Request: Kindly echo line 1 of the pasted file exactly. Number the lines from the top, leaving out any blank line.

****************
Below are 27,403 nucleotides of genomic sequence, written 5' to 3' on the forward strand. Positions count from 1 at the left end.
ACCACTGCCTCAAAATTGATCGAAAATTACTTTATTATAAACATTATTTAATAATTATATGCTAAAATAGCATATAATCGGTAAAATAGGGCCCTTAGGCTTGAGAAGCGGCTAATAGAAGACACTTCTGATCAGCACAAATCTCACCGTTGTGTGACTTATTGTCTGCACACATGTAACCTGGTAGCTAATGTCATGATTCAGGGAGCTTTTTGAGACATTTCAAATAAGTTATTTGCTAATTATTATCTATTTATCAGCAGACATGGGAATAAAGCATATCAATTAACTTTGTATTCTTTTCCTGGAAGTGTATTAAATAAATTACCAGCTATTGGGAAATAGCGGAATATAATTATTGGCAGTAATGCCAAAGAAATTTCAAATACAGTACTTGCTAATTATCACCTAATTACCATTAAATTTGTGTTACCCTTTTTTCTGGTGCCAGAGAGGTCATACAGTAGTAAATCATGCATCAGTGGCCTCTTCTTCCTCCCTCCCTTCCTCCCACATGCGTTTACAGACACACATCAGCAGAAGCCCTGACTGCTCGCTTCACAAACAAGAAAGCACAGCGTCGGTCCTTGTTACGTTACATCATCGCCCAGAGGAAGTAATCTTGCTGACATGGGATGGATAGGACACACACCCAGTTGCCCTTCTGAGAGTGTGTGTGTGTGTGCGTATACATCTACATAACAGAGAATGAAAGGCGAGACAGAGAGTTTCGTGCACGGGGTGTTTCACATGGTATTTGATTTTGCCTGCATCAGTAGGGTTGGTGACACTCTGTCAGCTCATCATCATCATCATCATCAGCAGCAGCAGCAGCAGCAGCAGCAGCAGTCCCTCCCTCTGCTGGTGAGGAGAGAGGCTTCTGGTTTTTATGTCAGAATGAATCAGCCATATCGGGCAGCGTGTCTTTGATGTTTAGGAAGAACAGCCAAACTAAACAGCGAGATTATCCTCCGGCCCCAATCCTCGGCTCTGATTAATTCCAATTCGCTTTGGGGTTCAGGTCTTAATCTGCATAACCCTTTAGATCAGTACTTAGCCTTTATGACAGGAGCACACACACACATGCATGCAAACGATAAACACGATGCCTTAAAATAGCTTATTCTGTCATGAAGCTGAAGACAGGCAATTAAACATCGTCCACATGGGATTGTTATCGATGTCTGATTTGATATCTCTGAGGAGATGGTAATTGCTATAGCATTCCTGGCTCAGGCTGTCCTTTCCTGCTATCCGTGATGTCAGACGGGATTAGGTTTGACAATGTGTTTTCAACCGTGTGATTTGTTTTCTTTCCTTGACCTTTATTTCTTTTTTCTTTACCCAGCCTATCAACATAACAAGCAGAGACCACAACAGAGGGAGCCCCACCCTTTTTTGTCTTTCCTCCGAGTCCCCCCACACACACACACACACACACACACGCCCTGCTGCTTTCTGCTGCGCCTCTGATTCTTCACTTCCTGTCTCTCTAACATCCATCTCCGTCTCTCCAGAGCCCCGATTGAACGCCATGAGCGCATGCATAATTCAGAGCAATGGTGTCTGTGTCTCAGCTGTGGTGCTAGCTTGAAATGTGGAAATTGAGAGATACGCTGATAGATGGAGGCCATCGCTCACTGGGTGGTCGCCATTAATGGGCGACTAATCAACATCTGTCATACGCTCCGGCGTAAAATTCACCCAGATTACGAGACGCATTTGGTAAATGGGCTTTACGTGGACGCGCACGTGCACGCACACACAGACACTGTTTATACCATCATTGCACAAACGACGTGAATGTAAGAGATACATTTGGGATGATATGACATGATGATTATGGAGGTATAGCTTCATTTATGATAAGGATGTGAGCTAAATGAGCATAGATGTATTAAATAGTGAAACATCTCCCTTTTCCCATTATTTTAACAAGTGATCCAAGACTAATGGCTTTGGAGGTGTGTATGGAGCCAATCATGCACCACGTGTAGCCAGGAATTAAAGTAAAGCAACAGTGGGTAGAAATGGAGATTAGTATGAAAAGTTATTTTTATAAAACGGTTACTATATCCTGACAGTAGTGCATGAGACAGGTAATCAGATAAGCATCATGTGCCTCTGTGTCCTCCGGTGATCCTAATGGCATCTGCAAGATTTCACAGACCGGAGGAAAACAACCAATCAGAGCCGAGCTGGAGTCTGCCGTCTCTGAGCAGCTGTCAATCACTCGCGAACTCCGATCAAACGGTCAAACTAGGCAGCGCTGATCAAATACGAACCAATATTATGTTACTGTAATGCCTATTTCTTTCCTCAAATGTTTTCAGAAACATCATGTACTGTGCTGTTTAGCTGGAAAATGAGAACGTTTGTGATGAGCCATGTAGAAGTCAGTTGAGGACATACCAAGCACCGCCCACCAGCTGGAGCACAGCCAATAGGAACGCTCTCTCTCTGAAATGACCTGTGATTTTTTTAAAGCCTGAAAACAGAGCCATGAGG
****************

Below are 27,403 nucleotides of genomic sequence, written 5' to 3' on the forward strand. Positions count from 1 at the left end.